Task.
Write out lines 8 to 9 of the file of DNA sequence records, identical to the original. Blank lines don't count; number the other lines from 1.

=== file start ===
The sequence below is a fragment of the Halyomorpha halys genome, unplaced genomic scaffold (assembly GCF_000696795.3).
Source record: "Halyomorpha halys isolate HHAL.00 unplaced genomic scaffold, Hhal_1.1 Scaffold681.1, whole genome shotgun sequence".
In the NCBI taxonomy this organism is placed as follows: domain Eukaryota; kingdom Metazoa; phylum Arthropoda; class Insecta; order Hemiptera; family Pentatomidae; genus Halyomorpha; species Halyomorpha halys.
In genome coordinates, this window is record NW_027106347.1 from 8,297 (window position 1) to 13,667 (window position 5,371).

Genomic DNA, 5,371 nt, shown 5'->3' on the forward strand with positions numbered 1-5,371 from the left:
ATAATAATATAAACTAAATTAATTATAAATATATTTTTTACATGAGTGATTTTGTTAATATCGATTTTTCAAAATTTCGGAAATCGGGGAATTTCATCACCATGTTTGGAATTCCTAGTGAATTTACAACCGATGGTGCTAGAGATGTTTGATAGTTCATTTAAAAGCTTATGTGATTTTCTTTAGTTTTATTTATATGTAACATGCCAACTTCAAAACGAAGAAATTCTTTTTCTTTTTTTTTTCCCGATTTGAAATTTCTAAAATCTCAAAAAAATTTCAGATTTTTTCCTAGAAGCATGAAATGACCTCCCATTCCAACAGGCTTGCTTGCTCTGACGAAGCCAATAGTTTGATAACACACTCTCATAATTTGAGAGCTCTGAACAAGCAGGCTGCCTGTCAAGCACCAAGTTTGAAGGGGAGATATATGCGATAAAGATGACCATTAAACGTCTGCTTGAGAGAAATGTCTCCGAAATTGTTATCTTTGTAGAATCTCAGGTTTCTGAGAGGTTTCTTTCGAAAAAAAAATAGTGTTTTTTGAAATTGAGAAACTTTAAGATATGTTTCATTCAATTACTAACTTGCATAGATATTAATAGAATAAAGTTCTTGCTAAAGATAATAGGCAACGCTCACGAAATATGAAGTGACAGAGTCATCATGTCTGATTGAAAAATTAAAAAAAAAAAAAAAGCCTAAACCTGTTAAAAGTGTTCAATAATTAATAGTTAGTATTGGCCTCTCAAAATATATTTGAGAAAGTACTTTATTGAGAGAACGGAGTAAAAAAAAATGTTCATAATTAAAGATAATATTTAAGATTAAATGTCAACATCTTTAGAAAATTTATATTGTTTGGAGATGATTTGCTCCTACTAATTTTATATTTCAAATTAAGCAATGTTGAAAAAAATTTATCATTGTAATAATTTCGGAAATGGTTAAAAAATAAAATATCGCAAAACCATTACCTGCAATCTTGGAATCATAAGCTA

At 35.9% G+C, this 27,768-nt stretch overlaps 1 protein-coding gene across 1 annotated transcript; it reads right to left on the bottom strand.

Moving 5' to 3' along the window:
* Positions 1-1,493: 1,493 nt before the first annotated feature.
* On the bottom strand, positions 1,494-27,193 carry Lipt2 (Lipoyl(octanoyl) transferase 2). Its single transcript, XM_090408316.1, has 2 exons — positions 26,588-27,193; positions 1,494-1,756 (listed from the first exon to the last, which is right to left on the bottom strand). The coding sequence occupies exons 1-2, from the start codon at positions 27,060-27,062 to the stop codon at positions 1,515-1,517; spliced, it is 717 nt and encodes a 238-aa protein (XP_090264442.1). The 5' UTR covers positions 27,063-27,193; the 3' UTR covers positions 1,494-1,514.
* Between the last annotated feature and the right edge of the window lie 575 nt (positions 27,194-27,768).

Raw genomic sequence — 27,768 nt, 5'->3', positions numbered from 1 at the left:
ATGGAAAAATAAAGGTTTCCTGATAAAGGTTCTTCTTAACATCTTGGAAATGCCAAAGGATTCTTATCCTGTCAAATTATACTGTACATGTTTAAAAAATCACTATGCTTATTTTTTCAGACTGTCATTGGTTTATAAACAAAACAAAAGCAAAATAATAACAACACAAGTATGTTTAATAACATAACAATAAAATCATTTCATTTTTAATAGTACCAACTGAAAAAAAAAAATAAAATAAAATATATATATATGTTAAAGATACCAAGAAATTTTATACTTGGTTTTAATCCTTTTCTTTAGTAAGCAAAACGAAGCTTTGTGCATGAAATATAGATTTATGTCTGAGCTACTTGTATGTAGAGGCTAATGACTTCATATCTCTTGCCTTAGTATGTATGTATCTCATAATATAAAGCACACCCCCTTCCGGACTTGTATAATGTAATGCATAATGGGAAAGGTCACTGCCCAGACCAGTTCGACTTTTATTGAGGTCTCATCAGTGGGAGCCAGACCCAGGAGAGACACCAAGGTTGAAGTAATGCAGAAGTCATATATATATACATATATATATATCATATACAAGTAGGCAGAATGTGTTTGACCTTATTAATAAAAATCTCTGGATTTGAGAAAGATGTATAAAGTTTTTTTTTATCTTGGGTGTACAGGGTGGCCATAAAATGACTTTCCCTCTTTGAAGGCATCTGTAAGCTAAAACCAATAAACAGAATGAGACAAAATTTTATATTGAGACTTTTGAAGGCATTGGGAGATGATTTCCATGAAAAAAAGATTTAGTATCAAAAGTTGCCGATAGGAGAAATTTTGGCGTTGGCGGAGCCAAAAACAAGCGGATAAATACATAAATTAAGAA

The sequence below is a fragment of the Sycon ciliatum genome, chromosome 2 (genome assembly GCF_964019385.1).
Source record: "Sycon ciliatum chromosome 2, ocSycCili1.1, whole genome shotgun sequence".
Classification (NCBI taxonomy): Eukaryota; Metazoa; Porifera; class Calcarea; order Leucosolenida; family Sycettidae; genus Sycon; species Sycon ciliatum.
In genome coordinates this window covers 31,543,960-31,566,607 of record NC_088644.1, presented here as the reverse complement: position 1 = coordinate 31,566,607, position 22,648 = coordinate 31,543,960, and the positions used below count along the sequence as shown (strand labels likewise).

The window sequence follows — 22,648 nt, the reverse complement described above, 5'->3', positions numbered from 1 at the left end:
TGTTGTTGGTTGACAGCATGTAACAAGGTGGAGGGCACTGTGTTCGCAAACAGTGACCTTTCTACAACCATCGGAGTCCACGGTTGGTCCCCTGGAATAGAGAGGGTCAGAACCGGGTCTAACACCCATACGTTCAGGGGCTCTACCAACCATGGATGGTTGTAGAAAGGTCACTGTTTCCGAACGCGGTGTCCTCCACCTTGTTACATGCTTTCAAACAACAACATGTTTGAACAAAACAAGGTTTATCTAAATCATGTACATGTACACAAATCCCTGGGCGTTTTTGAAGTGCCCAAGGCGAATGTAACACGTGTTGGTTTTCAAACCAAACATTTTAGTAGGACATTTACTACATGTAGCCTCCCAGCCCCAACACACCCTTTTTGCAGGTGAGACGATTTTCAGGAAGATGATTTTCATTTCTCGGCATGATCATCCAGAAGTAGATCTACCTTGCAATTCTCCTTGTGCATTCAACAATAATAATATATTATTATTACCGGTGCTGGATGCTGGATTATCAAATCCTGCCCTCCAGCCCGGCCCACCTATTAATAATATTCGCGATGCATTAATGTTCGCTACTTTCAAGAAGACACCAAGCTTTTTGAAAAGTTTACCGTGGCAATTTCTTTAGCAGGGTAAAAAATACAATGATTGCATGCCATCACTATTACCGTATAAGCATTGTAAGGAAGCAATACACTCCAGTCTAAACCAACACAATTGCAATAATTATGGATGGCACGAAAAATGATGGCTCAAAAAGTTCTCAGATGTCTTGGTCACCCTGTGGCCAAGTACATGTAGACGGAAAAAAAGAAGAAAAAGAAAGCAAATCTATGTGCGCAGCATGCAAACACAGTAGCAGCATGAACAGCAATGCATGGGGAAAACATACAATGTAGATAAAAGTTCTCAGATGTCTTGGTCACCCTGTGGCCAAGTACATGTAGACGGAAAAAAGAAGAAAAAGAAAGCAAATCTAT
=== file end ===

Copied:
Moving 5' to 3' along the window:
* Positions 1-1,493: 1,493 nt before the first annotated feature.